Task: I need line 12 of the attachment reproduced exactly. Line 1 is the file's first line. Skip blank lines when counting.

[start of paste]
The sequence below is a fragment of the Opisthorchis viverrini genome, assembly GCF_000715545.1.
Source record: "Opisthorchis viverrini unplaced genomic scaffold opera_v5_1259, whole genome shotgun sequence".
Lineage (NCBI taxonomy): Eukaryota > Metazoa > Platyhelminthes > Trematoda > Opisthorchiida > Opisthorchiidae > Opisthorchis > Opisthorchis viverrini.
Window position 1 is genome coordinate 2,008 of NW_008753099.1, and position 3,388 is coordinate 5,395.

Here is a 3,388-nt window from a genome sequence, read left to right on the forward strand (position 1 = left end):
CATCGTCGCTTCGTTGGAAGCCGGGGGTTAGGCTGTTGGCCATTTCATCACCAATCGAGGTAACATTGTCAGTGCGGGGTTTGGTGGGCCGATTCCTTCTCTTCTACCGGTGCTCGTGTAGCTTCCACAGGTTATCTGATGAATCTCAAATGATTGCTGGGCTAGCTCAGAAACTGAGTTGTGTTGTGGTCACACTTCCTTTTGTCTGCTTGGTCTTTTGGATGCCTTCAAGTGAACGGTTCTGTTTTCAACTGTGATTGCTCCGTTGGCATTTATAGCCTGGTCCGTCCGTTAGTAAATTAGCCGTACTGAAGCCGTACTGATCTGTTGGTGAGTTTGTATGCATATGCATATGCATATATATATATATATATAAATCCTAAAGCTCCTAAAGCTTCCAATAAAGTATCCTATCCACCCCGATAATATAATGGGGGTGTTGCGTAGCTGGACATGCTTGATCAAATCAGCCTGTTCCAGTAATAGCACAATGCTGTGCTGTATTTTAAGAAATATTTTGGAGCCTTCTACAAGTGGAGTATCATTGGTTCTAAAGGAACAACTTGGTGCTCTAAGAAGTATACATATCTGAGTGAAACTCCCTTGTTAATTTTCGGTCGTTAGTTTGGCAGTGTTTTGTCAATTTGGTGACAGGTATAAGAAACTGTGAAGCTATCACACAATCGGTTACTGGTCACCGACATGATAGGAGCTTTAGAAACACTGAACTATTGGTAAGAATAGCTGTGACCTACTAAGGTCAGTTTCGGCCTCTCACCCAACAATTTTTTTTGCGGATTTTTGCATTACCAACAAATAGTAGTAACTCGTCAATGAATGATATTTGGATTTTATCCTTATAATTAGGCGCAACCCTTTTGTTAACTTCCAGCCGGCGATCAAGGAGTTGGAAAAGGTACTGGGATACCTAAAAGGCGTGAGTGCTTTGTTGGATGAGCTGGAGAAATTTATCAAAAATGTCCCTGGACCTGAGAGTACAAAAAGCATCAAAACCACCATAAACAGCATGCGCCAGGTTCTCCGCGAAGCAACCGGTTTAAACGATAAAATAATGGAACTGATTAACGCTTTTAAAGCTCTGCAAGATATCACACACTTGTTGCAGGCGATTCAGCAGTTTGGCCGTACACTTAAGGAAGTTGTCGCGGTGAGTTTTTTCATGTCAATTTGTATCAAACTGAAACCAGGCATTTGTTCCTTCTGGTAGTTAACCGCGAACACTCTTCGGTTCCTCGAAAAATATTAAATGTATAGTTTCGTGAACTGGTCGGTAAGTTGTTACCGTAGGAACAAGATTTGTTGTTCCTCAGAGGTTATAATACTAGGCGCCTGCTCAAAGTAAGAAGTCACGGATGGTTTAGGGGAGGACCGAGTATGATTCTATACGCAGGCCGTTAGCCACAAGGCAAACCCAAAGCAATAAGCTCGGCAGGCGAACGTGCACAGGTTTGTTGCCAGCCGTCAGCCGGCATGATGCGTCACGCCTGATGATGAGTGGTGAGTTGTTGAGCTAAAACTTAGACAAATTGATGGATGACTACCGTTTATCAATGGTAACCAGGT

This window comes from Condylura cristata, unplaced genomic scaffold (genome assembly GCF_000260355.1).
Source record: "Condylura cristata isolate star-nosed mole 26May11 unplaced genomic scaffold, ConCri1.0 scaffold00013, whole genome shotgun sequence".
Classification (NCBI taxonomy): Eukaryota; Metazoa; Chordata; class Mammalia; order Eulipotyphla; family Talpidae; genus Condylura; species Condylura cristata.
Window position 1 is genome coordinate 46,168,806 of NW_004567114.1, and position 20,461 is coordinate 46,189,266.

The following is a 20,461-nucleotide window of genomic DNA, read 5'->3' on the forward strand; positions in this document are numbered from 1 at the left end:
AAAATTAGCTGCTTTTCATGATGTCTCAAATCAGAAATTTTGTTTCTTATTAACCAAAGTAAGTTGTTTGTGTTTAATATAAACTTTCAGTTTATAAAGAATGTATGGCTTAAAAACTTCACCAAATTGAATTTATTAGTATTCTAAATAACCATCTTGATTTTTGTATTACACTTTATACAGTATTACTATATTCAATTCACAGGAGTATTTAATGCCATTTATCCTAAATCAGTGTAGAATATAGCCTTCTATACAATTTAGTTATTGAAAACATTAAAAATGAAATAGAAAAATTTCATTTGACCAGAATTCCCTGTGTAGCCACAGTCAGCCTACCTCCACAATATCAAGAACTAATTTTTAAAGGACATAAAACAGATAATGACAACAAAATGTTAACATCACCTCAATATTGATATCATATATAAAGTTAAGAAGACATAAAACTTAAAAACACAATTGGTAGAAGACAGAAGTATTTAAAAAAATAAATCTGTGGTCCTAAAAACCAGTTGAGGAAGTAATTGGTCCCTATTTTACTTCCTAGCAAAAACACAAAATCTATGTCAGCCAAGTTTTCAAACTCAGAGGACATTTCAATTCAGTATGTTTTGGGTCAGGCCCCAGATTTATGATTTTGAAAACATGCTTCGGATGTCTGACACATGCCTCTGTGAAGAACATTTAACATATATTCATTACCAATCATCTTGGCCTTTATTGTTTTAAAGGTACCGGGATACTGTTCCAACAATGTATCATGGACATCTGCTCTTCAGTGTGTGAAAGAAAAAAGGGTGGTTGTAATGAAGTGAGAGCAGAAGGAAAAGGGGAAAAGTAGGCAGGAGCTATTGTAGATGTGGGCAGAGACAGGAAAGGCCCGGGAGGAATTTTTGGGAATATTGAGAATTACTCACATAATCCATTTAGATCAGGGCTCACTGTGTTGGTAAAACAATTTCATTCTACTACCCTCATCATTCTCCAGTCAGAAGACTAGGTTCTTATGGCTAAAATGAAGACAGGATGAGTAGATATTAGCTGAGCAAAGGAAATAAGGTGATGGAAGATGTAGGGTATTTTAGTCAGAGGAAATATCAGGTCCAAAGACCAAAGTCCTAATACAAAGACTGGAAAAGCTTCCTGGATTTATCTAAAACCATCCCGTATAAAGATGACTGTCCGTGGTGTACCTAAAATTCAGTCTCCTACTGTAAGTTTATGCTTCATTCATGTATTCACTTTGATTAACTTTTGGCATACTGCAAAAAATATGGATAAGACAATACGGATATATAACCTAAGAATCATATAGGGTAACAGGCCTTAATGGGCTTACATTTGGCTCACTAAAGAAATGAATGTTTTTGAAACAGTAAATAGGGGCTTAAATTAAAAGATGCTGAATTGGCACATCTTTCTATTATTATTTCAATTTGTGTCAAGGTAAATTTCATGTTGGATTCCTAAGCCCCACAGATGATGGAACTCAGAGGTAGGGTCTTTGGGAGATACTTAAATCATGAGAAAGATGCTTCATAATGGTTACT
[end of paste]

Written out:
AAAATTAGCTGCTTTTCATGATGTCTCAAATCAGAAATTTTGTTTCTTATTAACCAAAGTAAGTTGTTTGTGTTTAATATAAACTTTCAGTTTATAAAGAATGTATGGCTTAAAAACTTCACCAAATTGAATTTATTAGTATTCTAAATAACCATCTTGATTTTTGTATTACACTTTATACAGTATTACTATATTCAATTCACAGGAGTATTTAATGCCATTTATCCTAAATCAGTGTAGAATATAGCCTTCTATACAATTTAGTTATTGAAAACATTAAAAATGAAATAGAAAAATTTCATTTGACCAGAATTCCCTGTGTAGCCACAGTCAGCCTACCTCCACAATATCAAGAACTAATTTTTAAAGGACATAAAACAGATAATGACAACAAAATGTTAACATCACCTCAATATTGATATCATATATAAAGTTAAGAAGACATAAAACTTAAAAACACAATTGGTAGAAGACAGAAGTATTTAAAAAAATAAATCTGTGGTCCTAAAAACCAGTTGAGGAAGTAATTGGTCCCTATTTTACTTCCTAGCAAAAACACAAAATCTATGTCAGCCAAGTTTTCAAACTCAGAGGACATTTCAATTCAGTATGTTTTGGGTCAGGCCCCAGATTTATGATTTTGAAAACATGCTTCGGATGTCTGACACATGCCTCTGTGAAGAACATTTAACATATATTCATTACCAATCATCTTGGCCTTTATTGTTTTAAAGGTACCGGGATACTGTTCCAACAATGTATCATGGACATCTGCTCTTCAGTGTGTGAAAGAAAAAAGGGTGGTTGTAATGAAGTGAGAGCAGAAGGAAAAGGGGAAAAGTAGGCAGGAGCTATTGTAGATGTGGGCAGAGACAGGAAAGGCCCGGGAGGAATTTTTGGGAATATTGAGAATTACTCACATAATCCATTTAGATCAGGGCTCACTGTGTTGGTAAAACAATTTCATTCTACTACCCTCATCATTCTCCAGTCAGAAGACTAGGTTCTTATGGCTAAAATGAAGACAGGATGAGTAGATATTAGCTGAGCAAAGGAAATAAGGTGATGGAAGATGTAGGGTATTTTAGTCAGAGGAAATATCAGGTCCAAAGACCAAAGTCCTAATACAAAGACTGGAAAAGCTTCCTGGATTTATCTAAAACCATCCCGTATAAAGATGACTGTCCGTGGTGTACCTAAAATTCAGTCTCCTACTGTAAGTTTATGCTTCATTCATGTATTCACTTTGATTAACTTTTGGCATACTGCAAAAAATATGGATAAGACAATACGGATATATAACCTAAGAATCATATAGGGTAACAGGCCTTAATGGGCTTACATTTGGCTCACTAAAGAAATGAATGTTTTTGAAACAGTAAATAGGGGCTTAAATTAAAAGATGCTGAATTGGCACATCTTTCTATTATTATTTCAATTTGTGTCAAGGTAAATTTCATGTTGGATTCCTAAGCCCCACAGATGATGGAACTCAGAGGTAGGGTCTTTGGGAGATACTTAAATCATGAGAAAGATGCTTCATAATGGTTACT